“And you changed your mind. I see. And you never thought of poor me, waiting for you all these years!”

“I guess you forgot me quick enough,” said Wade, ruefully. “When that other fellow came along, I mean.”

“Stupid!” she whispered. “That was you.”


“Yes, the you I met out there on the mountain, the you that made love to me and set my silly little girl's heart a-fluttering. Don't you think now it was wicked of you? Why, Wade—oh!”

“That's my name,” he laughed.

“It's a funny name, isn't it?” she murmured, shyly.

“I suppose it is.”

“But I like it. Oh, dear, I must go! It must be midnight!”

“No, only twenty minutes of,” he answered, holding his watch to the light. “Don't go yet. There's so much I want to say!”

“To-morrow,” she answered, smiling up at him. “Do you know that you're still holding my hands?”

“I don't know what I know,” he answered, softly. “Only that I love you and that I'm the happiest man alive.”

“Are you? Why?”

“Because you're going to marry me.”

“I haven't said so,” she objected.

“But you're going to?”


“No, to-night—surely.”



“Am I?” she sighed. “We-ell—do you want me to?”

“Yes,” he answered, tremulously. He drew her to him, unresistingly. The moon made silver pools of her eyes. Her mouth, slightly parted, was like a crimson rosebud.

“Eve!” he whispered, hoarsely.

Her eyes closed and her head dropped happily back against his arm. The moonlight was gone now from her face.

Ages later—or was it only a few moments?—they were standing apart again, hands still linked, looking at each other across the little space of magic light.

“I must go now,” she said softly. “Good night.”

“Please, not yet!”

“But think of the time! Besides, it's quite—quite awful, anyway! Suppose Carrie heard of it!”

“Let her! You're mine, aren't you?”

“Good night.”

“Aren't you?”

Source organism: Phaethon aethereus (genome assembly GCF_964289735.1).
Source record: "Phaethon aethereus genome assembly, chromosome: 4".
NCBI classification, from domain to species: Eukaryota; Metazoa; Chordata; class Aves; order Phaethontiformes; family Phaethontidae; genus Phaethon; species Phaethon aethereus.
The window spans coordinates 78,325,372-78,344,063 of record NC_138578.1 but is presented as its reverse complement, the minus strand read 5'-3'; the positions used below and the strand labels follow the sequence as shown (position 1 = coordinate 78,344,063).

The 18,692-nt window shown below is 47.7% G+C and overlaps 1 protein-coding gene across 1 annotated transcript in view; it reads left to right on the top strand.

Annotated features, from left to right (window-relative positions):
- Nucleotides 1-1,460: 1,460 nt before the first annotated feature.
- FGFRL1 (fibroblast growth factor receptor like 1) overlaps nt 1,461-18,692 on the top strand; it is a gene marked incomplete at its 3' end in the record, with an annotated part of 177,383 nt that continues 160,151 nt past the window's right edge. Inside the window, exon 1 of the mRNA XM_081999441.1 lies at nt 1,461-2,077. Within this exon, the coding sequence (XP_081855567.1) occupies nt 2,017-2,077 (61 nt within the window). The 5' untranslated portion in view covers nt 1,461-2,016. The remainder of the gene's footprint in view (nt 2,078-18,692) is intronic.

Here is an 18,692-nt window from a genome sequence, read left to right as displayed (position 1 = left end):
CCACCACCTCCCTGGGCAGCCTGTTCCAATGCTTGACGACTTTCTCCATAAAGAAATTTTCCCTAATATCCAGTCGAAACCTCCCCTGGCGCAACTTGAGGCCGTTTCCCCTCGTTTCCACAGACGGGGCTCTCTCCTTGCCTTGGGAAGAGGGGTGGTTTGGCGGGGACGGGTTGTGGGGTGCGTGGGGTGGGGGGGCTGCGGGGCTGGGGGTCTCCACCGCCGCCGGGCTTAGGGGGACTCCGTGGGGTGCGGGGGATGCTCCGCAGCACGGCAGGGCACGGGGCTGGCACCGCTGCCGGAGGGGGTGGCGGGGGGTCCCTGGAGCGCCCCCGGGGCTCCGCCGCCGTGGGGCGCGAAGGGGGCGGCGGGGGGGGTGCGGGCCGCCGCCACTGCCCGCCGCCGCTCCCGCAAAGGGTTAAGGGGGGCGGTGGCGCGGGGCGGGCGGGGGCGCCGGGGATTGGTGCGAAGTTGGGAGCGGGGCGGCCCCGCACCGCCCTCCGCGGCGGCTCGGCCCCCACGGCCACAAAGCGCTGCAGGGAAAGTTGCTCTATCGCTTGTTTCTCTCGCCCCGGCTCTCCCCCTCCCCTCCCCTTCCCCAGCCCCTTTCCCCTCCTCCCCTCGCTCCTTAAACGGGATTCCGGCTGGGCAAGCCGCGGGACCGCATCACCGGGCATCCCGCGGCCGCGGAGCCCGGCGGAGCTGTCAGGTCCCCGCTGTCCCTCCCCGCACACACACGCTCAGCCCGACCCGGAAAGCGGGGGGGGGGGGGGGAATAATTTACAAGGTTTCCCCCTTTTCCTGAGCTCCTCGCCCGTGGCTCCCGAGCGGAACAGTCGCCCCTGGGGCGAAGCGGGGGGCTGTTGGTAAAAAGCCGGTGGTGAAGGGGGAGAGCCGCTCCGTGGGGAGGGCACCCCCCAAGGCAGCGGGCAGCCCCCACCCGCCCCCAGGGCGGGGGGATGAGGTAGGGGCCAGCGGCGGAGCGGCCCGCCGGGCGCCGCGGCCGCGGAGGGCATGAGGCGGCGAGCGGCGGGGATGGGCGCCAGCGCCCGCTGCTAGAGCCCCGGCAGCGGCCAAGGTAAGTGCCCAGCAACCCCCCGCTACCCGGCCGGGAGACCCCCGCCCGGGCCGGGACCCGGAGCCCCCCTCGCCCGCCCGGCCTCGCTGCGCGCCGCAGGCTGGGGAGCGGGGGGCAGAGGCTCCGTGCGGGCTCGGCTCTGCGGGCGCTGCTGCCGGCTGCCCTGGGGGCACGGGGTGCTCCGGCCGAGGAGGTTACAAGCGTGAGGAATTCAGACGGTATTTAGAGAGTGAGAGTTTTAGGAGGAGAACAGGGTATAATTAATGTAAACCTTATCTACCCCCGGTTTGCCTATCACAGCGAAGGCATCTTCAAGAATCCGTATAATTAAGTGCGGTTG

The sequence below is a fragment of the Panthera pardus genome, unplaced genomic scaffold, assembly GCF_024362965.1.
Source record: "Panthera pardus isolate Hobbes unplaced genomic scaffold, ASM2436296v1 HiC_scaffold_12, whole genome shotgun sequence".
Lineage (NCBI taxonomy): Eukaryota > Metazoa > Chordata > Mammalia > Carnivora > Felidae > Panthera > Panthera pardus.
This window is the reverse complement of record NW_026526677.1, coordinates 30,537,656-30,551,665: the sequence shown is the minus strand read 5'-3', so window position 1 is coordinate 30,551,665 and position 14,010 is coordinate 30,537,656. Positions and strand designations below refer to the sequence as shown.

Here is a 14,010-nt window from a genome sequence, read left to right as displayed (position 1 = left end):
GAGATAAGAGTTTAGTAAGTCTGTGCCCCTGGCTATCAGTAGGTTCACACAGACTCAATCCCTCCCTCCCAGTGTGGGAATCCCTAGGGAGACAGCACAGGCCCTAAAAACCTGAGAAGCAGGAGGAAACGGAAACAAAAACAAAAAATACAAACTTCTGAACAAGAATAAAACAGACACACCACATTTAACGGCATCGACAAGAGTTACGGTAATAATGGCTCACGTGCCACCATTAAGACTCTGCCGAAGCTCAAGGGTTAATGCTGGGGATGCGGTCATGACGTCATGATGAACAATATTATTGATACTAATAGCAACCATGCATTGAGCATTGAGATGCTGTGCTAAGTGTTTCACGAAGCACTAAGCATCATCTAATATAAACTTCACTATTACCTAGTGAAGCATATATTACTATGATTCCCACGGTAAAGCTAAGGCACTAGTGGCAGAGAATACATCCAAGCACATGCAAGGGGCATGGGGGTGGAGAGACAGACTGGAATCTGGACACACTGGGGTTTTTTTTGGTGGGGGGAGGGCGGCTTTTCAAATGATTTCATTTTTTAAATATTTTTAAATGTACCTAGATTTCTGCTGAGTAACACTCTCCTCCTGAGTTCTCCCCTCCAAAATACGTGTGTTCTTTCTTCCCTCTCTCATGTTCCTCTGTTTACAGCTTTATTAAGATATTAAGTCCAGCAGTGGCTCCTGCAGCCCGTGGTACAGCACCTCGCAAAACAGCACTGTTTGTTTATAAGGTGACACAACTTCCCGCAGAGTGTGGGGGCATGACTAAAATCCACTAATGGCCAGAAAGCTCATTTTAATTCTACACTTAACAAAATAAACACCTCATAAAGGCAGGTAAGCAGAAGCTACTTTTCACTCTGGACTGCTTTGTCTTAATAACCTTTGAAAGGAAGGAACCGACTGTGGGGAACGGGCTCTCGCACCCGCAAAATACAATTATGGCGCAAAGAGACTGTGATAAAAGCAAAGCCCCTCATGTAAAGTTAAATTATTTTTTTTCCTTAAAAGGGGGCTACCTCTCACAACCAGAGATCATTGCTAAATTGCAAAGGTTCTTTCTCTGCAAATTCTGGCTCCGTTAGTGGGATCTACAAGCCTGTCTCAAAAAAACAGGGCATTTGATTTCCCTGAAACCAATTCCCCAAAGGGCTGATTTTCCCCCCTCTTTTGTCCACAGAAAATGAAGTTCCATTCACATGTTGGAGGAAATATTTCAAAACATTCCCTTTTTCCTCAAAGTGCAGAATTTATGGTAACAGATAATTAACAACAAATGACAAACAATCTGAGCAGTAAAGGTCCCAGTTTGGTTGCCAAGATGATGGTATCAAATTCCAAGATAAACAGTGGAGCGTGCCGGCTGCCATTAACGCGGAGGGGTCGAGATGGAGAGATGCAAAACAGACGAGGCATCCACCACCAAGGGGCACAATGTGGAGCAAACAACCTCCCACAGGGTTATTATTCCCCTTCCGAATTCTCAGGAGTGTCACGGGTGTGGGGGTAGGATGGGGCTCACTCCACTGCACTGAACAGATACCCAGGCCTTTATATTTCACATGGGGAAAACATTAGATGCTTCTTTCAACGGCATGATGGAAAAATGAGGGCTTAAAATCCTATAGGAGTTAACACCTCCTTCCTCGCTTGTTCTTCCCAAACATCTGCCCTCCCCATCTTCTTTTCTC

“Every little bit of me, dear, for ever and ever,” she answered.

They said good night again a few minutes later and a little nearer the house. And again after that.

At a quarter to one Wade came to himself after a fashion at the end of the village street, smiling insanely at a white gate-post. With a happy sigh he turned homeward, his hands in his pockets, his head thrown back, and his lips pursed for a tune that forgot to come. A few steps brought him opposite the Doctor's house and the imp of mischief whispered in his ear. Wade laughed aloud. Then he crossed the street under the dark canopy of the elms and-pulled the office bell till it jangled wildly. A head came out of a window above.

“What's wanted?” asked the Doctor's sleepy voice. “Who is it?”

“It's Herrick. Come down, please.”

After a moment the key turned and the Doctor, arrayed in a vast figured dressing-gown stood in the open door.

“Is it you?” he asked. “What's wrong? Who's ill”?”

“No one's ill, Doctor,” said Herrick. “I just wanted to know if you had any remedy for happiness?”

Perhaps Wade's radiant, laughing face gave the Doctor his cue, for, after studying it a moment, he asked, with a chuckle:

“Have you tried marriage?”

“No, but I'm going to. Oh, I'm not crazy, Doctor. I was out for a stroll and thought I'd just drop by and tell you that I'd taken your advice and had decided not to leave to-morrow.”

“Humph; nor the next day, either, I guess! Lad, is it all right? Have you seen her?”

“Yes, I've seen her and it's all right! Everything's all right! Look at this world, Doctor. Did you ever see a more beautiful one? For Heaven's sake reel off some poetry for me!”